The matter came up during a meeting here between Commerce and Industry Minister Anand Sharma and US Food and Drug Administration (USFDA) Commissioner Margaret A Hamburg.
"We are going to give a non-paper (to the US) overall on some of our concerns, when it comes to duration for the registration process for the filing," Sharma told reporters after the meeting.
Hamburg said the meeting was "excellent" and didn't comment further.
An official said India drew the Commissioner's attention to the fact that most of the time, audit inspections were not followed by discussions with companies. In some cases, clarifications were sought but even before a response, harsh decisions were taken.
"Attention was also drawn to disproportionate penalties imposed by USFDA on some companies," the official added.
The non-paper would highlight India's concerns with a view to seek an early resolution on these issues.
The USFDA has taken a series of actions against Indian pharmaceutical firms, restricting their shipments to the US, their largest export market.
The US health regulator on January 23 banned the import of products manufactured by Ranbaxy Laboratories at its plant at Toansa. This was the company's fourth plant to face regulatory action from the USFDA, after Mohali, Paonta Sahib and Dewas plants.
In 2013, Ranbaxy had agreed to pay a fine of USD 500 million to US authorities after pleading guilty to 'felony charges' relating to manufacture and distribution of certain adulterated drugs made at the Paonta Sahib and Dewas units.
Another Indian firm, Wockhardt, had its two plants put under import alert by the USFDA.
According to sources, such steps by the USFDA would affect India's pharma exports to the US.
India's pharma exports increased 10 per cent to USD 14.6 billion during 2012-13, with shipments to the US accounting for about 26 per cent of the total.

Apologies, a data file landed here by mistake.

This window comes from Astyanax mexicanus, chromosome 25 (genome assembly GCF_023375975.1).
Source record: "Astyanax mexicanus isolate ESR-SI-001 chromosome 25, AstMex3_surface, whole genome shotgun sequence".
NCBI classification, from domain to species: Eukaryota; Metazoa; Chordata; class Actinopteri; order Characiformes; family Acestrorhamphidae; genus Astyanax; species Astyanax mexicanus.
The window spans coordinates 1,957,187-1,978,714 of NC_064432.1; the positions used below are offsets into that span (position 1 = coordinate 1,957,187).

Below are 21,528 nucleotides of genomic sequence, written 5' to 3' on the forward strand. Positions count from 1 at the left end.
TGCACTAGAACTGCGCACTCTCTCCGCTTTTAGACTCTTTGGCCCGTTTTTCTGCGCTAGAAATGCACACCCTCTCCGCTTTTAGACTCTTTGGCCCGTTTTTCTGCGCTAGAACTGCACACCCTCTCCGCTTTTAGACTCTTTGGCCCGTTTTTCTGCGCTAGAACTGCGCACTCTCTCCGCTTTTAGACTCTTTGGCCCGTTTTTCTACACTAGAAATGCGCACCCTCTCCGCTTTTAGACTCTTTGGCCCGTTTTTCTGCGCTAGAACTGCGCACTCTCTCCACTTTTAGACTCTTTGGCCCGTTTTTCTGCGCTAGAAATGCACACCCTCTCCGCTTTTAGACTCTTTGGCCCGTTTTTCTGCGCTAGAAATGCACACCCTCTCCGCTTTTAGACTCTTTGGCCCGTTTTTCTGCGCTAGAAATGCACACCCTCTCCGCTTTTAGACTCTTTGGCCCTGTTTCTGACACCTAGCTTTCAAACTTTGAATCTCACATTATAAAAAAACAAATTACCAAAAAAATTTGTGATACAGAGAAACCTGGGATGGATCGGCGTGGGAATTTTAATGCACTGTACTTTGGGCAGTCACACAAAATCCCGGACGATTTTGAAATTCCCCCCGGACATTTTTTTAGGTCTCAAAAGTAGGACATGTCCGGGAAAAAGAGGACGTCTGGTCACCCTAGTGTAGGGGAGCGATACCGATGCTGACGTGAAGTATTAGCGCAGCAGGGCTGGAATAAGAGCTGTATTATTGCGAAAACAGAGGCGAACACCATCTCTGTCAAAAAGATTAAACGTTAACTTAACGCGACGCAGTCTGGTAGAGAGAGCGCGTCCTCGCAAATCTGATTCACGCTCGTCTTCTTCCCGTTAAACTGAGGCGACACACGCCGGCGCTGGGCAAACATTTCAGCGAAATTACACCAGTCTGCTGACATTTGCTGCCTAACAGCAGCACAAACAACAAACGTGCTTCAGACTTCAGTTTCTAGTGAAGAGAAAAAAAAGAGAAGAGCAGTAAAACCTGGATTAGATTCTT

India is the largest exporter of generics to the US by volume, with supplies from 35 companies in the country. The nation has around 320 USFDA-approved pharma facilities, the largest number outside the US.
India also raised concerns over the high fees for certain services rendered by the USFDA and delays caused in several approval processes.
Sharma said pharmaceutical issues were discussed "very clearly" as was cooperation in the sector.
"These issues do come up before the countries. What is important is the willingness to address those issues and resolve matters, which we have definitely mentioned," the minister said.
He said India is a major exporter of pharmaceuticals to the US.
After US companies, the second-highest number of FDA approvals are with Indian pharmaceutical companies, he added.
Both sides agreed that the pharmaceutical industry should be educated about certification and registration processes.
The minister also proposed an institutional framework and linkages with the agriculture sector, especially with the Agricultural and Processed Food Products Export Development Authority, the Marine Products Export Development Authority, the National Plant Protection Organization of India and the Spice Board of India.
India is a major exporter of spices and marine products to the US.
"I do hope that what we have agreed to will create a structure of regular exchange," he said.
The two officials also discussed acceptable levels of pesticides in Indian agricultural products such as rice and pomegranates.
India told the Commissioner Hamburg that pesticide level norms should be based on actual health risk.
India has been seeking market access for the export of litchis to the US. The matter is stuck with the US Environmental Protection Agency, which has raised the issue of chemical residues.